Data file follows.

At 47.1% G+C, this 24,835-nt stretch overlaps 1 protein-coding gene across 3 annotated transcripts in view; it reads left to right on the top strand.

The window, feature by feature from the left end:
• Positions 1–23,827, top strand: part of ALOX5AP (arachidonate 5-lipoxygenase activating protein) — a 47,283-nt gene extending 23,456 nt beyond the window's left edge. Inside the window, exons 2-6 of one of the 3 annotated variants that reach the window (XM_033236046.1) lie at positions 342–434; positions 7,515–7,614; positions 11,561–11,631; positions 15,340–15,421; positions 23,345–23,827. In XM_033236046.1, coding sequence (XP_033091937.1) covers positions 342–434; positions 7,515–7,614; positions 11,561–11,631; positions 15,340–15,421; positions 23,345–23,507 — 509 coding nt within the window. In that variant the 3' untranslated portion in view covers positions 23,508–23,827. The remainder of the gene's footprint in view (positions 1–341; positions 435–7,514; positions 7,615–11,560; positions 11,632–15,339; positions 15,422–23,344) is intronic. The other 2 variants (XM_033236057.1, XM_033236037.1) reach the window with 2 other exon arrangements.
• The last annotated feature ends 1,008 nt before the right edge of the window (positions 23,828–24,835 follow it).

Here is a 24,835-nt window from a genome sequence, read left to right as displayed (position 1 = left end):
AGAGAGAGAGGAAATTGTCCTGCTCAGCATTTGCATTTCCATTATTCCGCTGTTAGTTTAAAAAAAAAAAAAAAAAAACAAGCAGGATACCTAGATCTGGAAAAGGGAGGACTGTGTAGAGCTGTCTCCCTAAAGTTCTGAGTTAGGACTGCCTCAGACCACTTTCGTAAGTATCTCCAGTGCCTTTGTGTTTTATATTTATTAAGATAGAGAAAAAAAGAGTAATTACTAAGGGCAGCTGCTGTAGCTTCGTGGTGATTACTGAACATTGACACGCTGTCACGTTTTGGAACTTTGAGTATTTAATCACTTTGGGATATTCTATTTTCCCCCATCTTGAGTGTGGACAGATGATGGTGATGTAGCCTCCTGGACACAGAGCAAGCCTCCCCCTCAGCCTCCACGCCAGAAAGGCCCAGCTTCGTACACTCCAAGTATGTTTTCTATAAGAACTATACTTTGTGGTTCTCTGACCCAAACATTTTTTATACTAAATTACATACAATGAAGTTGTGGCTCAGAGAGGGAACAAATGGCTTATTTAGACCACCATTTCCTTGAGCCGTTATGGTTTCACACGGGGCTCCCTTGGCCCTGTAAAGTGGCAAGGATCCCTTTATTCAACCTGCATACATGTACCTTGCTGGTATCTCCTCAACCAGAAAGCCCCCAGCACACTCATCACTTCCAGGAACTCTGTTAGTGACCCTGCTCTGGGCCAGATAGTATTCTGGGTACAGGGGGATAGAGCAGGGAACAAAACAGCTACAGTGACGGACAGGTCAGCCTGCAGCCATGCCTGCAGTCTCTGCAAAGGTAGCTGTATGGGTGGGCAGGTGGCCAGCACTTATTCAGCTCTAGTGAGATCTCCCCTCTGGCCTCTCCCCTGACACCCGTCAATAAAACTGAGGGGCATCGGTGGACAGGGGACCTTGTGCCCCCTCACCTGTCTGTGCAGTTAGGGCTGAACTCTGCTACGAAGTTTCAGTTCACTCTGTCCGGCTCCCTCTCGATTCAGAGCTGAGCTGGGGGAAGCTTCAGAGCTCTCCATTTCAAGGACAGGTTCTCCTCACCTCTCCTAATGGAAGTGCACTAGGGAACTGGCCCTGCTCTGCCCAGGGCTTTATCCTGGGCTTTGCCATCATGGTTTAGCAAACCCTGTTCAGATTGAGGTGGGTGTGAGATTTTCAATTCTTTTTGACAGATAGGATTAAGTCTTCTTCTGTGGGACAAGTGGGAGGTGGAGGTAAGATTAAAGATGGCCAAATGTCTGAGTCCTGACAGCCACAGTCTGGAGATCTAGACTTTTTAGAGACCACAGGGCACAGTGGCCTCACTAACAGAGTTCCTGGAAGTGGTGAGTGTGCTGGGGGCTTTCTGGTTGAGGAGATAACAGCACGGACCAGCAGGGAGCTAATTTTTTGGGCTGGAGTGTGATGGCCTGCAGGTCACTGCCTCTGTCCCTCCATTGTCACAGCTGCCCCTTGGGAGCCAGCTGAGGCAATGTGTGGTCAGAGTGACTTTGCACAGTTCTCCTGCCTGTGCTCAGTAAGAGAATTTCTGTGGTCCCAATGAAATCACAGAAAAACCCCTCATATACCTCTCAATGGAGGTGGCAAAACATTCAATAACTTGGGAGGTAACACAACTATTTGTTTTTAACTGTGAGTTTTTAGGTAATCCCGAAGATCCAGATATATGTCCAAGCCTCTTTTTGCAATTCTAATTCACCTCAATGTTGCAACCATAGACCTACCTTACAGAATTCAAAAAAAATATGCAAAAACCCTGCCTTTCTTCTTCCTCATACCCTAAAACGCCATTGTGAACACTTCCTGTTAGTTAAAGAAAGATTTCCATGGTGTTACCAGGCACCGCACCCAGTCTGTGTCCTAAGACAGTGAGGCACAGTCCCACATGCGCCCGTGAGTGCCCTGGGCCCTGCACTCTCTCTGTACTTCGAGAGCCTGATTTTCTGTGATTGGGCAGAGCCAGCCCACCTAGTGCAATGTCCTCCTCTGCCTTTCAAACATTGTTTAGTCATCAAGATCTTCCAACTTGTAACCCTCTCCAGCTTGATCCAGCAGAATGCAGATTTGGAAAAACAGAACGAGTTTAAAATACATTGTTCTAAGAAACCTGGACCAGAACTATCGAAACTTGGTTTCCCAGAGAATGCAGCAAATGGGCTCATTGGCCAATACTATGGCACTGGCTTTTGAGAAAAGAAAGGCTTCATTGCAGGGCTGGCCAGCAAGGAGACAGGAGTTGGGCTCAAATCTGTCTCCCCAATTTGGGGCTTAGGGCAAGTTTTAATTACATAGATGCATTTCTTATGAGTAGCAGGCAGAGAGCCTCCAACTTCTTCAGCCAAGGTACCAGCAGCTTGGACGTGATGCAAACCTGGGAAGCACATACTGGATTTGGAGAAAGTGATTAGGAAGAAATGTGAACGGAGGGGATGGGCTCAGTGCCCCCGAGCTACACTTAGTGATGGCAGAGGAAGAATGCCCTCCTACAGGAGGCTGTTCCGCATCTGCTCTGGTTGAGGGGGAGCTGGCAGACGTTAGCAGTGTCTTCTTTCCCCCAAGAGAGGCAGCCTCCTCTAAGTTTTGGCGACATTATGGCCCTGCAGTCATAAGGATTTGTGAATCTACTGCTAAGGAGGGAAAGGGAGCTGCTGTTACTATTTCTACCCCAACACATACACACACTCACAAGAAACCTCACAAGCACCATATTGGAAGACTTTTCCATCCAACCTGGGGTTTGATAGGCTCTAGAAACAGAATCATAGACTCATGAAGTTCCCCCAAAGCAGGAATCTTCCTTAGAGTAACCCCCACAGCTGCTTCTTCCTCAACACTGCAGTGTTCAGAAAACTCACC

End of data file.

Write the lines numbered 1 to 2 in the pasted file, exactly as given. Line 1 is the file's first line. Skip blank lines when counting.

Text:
At 47.1% G+C, this 24,835-nt stretch overlaps 1 protein-coding gene across 3 annotated transcripts in view; it reads left to right on the top strand.

The window, feature by feature from the left end: